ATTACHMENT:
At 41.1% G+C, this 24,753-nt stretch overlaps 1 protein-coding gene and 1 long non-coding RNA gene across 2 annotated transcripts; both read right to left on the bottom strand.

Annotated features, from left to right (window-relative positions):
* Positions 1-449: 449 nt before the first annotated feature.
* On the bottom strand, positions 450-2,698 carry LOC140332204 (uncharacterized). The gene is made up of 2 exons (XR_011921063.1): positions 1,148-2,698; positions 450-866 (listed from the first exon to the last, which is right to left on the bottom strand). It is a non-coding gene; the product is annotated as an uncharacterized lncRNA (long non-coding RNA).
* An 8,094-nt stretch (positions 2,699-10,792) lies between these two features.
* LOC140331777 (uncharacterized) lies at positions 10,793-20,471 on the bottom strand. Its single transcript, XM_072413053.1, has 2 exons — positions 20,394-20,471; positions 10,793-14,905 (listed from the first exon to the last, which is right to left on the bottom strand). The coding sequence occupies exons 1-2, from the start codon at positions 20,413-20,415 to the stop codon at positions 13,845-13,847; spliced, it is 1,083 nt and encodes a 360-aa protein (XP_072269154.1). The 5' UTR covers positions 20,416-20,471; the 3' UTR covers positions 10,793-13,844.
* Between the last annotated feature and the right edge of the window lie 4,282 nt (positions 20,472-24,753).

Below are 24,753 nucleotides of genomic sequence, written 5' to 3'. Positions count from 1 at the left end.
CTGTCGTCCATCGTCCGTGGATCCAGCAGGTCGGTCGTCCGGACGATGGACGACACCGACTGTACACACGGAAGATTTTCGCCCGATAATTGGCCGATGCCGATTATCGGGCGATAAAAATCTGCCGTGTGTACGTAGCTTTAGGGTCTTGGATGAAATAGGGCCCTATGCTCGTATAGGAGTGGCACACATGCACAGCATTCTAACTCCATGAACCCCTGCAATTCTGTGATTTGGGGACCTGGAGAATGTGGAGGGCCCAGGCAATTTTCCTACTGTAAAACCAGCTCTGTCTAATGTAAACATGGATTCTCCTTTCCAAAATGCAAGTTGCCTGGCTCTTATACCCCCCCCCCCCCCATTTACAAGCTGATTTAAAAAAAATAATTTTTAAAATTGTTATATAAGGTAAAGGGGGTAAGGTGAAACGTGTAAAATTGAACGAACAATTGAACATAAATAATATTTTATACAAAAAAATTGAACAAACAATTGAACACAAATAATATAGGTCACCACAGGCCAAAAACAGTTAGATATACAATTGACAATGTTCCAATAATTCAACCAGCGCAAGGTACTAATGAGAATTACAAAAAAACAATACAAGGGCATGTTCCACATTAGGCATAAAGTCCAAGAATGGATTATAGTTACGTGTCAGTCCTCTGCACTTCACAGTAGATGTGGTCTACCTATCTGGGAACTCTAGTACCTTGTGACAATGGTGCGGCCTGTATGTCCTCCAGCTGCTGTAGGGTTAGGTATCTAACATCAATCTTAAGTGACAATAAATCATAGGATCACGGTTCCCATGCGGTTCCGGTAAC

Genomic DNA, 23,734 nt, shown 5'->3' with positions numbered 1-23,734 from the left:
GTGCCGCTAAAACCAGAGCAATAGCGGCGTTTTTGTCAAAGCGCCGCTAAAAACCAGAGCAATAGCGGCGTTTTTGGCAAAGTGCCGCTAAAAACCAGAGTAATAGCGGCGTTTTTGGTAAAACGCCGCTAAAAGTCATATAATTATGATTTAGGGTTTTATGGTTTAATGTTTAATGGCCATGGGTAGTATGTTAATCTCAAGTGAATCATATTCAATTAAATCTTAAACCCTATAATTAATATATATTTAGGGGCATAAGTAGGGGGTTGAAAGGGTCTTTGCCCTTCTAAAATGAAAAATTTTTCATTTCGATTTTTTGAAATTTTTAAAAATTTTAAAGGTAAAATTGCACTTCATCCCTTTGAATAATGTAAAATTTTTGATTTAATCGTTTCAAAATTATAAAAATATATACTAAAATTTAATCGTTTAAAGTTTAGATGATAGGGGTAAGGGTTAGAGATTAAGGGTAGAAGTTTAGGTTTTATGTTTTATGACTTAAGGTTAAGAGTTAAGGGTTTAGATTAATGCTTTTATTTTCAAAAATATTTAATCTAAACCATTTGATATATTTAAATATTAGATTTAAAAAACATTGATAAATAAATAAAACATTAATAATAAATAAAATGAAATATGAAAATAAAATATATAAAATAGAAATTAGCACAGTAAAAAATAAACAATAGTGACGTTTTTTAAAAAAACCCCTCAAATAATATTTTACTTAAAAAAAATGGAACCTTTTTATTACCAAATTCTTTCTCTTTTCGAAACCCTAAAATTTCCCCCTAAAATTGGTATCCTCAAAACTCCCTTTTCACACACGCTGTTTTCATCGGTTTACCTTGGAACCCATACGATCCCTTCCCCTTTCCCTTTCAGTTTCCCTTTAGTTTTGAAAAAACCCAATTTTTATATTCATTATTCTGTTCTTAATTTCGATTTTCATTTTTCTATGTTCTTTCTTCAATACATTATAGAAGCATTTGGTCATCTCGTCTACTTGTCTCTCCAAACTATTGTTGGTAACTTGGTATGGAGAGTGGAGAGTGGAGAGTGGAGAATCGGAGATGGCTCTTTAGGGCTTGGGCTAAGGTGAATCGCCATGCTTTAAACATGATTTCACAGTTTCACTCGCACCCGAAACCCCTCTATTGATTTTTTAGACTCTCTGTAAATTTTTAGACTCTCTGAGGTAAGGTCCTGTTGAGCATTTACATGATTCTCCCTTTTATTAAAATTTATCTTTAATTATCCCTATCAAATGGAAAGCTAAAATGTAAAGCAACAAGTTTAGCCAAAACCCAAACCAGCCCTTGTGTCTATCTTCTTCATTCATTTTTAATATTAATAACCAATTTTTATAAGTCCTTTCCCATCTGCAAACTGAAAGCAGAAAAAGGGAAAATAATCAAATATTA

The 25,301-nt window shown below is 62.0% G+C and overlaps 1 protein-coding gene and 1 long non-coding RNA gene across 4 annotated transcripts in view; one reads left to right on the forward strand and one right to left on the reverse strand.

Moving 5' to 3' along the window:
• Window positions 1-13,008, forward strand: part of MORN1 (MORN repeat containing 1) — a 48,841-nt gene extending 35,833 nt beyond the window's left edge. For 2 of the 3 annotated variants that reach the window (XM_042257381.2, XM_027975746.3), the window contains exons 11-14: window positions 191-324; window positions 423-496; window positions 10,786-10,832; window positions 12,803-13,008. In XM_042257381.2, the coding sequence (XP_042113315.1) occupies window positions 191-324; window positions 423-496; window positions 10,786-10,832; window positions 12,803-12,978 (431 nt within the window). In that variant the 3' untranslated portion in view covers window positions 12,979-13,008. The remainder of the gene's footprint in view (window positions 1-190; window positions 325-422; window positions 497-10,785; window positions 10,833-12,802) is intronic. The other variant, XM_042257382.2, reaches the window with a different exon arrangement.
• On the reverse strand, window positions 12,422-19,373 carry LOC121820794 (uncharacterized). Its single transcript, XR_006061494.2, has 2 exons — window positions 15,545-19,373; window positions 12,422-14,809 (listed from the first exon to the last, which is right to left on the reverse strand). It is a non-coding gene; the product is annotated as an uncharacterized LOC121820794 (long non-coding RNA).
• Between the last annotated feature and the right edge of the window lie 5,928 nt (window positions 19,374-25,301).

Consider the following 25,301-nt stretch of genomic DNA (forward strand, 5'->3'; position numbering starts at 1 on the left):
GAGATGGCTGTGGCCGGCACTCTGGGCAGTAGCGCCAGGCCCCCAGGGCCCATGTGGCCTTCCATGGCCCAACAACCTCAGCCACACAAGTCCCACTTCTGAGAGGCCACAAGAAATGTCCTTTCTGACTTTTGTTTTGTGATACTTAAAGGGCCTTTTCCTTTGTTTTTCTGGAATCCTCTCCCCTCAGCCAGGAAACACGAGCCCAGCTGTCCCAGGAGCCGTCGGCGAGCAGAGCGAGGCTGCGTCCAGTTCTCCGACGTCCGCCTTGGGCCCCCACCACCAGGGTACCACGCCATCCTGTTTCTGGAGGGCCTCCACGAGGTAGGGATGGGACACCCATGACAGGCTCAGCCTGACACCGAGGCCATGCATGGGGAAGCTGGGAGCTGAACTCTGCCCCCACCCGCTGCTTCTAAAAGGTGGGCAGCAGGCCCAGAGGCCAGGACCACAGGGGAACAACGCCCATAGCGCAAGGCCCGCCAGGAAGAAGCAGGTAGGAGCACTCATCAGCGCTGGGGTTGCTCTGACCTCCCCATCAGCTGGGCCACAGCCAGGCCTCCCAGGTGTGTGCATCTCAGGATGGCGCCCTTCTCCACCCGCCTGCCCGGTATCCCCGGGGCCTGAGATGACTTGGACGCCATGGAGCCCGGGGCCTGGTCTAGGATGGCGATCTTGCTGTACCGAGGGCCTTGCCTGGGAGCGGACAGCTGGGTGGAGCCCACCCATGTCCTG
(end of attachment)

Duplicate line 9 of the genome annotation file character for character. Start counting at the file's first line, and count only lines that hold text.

CTGTCGTCCATCGTCCGTGGATCCAGCAGGTCGGTCGTCCGGACGATGGACGACACCGACTGTACACACGGAAGATTTTCGCCCGATAATTGGCCGATGCCGATTATCGGGCGATAAAAATCTGCCGTGTGTACGTAGCTTTAGGGTCTTGGATGAAATAGGGCCCTATGCTCGTATAGGAGTGGCACACATGCACAGCATTCTAACTCCATGAACCCCTGCAATTCTGTGATTTGGGGACCTGGAGAATGTGGAGGGCCCAGGCAATTTTCCTACTGTAAAACCAGCTCTGTCTAATGTAAACATGGATTCTCCTTTCCAAAATGCAAGTTGCCTGGCTCTTATACCCCCCCCCCCCCCATTTACAAGCTGATTTAAAAAAAATAATTTTTAAAATTGTTATATAAGGTAAAGGGGGTAAGGTGAAACGTGTAAAATTGAACGAACAATTGAACATAAATAATATTTTATACAAAAAAATTGAACAAACAATTGAACACAAATAATATAGGTCACCACAGGCCAAAAACAGTTAGATATACAATTGACAATGTTCCAATAATTCAACCAGCGCAAGGTACTAATGAGAATTACAAAAAAACAATACAAGGGCATGTTCCACATTAGGCATAAAGTCCAAGAATGGATTATAGTTACGTGTCAGTCCTCTGCACTTCACAGTAGATGTGGTCTACCTATCTGGGAACTCTAGTACCTTGTGACAATGGTGCGGCCTGTATGTCCTCCAGCTGCTGTAGGGTTAGGTATCTAACATCAATCTTAAGTGACAATAAATCATAGGATCACGGTTCCCATGCGGTTCCGGTAAC